There are two types of joint custody: joint physical and joint legal custody. When joint physical custody is in force, the child takes turns living with both parents; when joint legal custody is in force, both parents make decisions regarding the child. Unless there are mitigating circumstances, Idaho is one of the 35 states whose court system favors awarding joint custody to parents after a divorce. Idaho courts may award either joint physical custody, joint legal custody or both.
The amount of time a child spends with each parent shall be determined by the court. Just because the parents share joint physical and/or legal custody does not mean that the child shall spend an equal amount of time with each parent during the year. The court usually takes the wishes of the parents and children into account when making this decision.
Harney v. Weatherby set the precedence that when parents share joint legal custody they are both required to be involved in and responsible for any decision (and have the right to be involved in the decision-making process) which relates to the child's health, education and general welfare.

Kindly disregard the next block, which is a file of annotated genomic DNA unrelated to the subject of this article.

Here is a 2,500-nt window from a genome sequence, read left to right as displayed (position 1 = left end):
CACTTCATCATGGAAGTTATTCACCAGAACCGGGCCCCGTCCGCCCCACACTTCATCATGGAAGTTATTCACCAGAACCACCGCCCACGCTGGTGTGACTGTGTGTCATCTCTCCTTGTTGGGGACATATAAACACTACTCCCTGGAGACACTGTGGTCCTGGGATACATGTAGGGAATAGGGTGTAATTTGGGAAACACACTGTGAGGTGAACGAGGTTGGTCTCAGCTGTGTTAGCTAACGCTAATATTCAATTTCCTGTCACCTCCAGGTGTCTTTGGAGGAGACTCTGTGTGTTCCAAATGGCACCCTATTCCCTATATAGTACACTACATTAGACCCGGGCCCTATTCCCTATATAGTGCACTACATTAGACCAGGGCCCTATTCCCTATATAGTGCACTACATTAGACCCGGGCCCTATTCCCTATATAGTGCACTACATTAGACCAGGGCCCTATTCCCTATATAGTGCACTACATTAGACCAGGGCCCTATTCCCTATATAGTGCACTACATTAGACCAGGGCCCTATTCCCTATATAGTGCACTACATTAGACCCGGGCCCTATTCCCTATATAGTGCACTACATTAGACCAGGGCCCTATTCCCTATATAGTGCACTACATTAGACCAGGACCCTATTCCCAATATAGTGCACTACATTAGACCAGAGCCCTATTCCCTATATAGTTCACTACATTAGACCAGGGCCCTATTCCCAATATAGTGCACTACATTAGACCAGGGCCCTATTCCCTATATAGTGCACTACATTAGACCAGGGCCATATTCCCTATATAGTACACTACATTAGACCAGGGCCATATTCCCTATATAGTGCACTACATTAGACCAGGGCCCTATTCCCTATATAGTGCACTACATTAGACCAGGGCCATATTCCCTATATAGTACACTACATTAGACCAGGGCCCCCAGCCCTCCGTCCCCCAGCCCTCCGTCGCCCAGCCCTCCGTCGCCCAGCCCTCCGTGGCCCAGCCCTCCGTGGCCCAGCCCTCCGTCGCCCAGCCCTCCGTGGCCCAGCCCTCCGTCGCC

Access to Records and Information
Unless there are other provisions made by the court, whether the parent is the custodial parent or not, both parents shall have access to records and information relating to, but not limited to, medical and dental issues, health and education records.
Both parents are required to financially contribute the child's care. The parent who has the children for the least amount of time during the year will often be required to pay child support to the other parent, though depending on the individual living arrangements, this is not always the case. The amount paid is determined by a formula used by the court that takes both parent's gross yearly incomes into account.
Denied Joint Custody
If there is evidence that either parent has a history of substance abuse or currently has a substance abuse problem, the court will be unlikely to award custodial rights to that parent, usually awarding sole custody to the other parent. Likewise, if there is evidence of domestic violence, the court will be unlikely to award custodial rights to the offending parent, thus resulting in sole custody to the other parent.
When determining custody, Idaho courts determine what is in the best interest of the child. According to I.C. 32-717, such factors include: the wishes of the parents, the wishes of the child, the interaction and interrelationship of the child to his parents and any siblings, the child's adjustment to his home, community and school, the mental and physical health and integrity of the individuals involved, the need to promote continuity and stability in the child's life and the presence of domestic violence, whether the child was present or not. When possible, Idaho courts favor joint custody.